A deal to transfer 499 council houses and flats in Brighton and Hove to a not-for-profit company has been completed.
Brighton and Hove City Council said that the deal with Brighton and Hove Seaside Community Homes was worth £28.5 million.
The money will be spent refurbishing thousands of council homes which need modernising while allowing the council to remain the ultimate landlord.
This is because the homes have been transferred on a 40-year lease.
The council said that the agreement meant that it would still nominate tenants for the 499 properties.
This would enable it to meet its legal requirement to house the most vulnerable and needy while bringing its entire housing stock up to 21st century standards.
The council worked with tenant representatives to set up Seaside Community Homes – and four of them sit on Seaside’s 12-strong board.
The board also includes four councillors and four independent members and commands broad cross-party support.
A few people have expressed concerns about the deal which involves Seaside borrowing the £28.5 million from Santander bank and using rents to repay the money.
Rents are expected to be higher than they are for the 12,000 homes retained by the council.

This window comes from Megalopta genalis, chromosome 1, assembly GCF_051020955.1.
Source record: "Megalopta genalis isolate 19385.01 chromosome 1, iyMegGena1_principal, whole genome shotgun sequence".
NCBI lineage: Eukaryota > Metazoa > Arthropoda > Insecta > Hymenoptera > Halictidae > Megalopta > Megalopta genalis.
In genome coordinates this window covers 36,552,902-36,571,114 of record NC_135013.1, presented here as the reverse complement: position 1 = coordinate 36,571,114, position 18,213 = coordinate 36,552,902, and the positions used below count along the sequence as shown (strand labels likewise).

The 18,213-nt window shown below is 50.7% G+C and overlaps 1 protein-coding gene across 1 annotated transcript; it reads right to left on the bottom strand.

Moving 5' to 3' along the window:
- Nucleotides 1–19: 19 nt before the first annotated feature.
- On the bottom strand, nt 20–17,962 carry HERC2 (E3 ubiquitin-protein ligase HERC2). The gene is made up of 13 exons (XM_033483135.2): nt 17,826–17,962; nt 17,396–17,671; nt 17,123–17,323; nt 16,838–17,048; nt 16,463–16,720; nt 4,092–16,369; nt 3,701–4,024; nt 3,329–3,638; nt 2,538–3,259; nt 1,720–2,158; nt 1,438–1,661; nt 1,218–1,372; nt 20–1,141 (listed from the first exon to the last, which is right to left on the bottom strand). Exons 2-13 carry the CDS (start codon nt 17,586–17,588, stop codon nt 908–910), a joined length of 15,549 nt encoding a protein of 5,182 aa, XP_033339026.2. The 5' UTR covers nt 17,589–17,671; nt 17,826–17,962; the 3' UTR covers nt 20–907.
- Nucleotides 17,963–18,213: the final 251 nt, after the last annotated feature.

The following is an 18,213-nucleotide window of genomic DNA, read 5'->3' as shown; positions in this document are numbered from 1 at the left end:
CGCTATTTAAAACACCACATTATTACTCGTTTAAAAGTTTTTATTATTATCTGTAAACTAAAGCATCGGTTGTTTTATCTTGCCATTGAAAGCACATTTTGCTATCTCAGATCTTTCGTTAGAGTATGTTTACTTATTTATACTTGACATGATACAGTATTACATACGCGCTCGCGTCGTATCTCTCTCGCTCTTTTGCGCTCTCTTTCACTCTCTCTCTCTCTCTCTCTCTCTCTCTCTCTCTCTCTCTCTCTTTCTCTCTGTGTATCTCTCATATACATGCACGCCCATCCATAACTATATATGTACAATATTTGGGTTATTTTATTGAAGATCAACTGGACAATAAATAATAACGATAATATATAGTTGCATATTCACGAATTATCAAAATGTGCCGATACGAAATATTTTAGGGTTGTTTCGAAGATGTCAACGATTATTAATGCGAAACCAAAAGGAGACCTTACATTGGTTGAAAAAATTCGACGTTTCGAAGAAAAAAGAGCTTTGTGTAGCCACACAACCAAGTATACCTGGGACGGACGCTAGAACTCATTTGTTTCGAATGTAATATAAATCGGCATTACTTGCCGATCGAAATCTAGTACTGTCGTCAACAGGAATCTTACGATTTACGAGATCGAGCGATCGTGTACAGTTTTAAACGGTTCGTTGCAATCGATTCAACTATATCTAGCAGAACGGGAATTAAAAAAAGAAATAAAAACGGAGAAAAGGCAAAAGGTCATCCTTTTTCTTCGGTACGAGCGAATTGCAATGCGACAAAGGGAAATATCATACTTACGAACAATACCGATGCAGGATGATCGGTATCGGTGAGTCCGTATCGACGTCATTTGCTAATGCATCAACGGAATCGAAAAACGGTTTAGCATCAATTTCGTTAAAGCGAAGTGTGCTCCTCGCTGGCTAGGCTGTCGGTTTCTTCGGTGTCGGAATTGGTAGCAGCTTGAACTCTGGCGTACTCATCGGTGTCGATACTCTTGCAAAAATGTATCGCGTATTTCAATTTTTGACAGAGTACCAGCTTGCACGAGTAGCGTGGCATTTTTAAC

This is made possible by the system of housing benefits and allowances as most if not all of Seaside’s tenants are likely to be unemployed.
Critics of the deal fear that problems could arise if the coalition government makes changes to the system.
In the meantime, Seaside chairman John Regan said: “This is a fantastic moment and is testament to everyone involved in this new company.
“We have worked hard to reach this point and we’re now able to improve the lives of many of the city’s most vulnerable households – single people and families.
“With our partner Santander we will now invest millions into improving the city’s housing and providing much-needed homes.”
Council leader Bill Randall said: “This is a groundbreaking deal that will mean those in desperate housing need, such as the disabled or those fleeing domestic violence, will be housed and council tenants will see their homes improved.”
Councillor Randall, who also sits on Seaside’s board, added: “Tenants want to keep the council as their landlord but see improvements to their homes and this agreement will deliver both of those aspirations.
“Our priority is to improve our homes and ensure all council tenants have homes that meet modern standards.”
The tenants’ desire to keep the council as their landlord was expressed in a ballot four years ago.
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